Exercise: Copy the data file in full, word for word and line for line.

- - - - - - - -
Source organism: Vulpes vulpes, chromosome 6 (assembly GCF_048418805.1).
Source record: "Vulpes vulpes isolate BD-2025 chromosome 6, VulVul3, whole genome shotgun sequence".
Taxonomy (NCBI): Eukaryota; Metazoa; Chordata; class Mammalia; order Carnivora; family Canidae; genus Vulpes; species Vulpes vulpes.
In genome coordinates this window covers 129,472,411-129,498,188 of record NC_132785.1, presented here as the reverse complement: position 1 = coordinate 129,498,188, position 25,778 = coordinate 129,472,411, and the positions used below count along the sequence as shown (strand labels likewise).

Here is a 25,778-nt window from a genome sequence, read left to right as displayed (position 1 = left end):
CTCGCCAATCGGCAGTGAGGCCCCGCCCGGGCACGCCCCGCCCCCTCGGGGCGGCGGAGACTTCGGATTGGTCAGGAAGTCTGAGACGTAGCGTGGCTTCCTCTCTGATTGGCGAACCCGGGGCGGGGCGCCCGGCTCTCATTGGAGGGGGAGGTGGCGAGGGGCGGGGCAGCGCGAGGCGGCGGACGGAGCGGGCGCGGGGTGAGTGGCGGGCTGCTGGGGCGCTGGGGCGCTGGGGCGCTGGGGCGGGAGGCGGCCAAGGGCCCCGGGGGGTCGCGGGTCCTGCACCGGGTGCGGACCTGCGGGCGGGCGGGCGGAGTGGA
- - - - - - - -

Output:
Source organism: Vulpes vulpes, chromosome 6 (assembly GCF_048418805.1).
Source record: "Vulpes vulpes isolate BD-2025 chromosome 6, VulVul3, whole genome shotgun sequence".
Taxonomy (NCBI): Eukaryota; Metazoa; Chordata; class Mammalia; order Carnivora; family Canidae; genus Vulpes; species Vulpes vulpes.
In genome coordinates this window covers 129,472,411-129,498,188 of record NC_132785.1, presented here as the reverse complement: position 1 = coordinate 129,498,188, position 25,778 = coordinate 129,472,411, and the positions used below count along the sequence as shown (strand labels likewise).

Here is a 25,778-nt window from a genome sequence, read left to right as displayed (position 1 = left end):
CTCGCCAATCGGCAGTGAGGCCCCGCCCGGGCACGCCCCGCCCCCTCGGGGCGGCGGAGACTTCGGATTGGTCAGGAAGTCTGAGACGTAGCGTGGCTTCCTCTCTGATTGGCGAACCCGGGGCGGGGCGCCCGGCTCTCATTGGAGGGGGAGGTGGCGAGGGGCGGGGCAGCGCGAGGCGGCGGACGGAGCGGGCGCGGGGTGAGTGGCGGGCTGCTGGGGCGCTGGGGCGCTGGGGCGCTGGGGCGGGAGGCGGCCAAGGGCCCCGGGGGGTCGCGGGTCCTGCACCGGGTGCGGACCTGCGGGCGGGCGGGCGGAGTGGA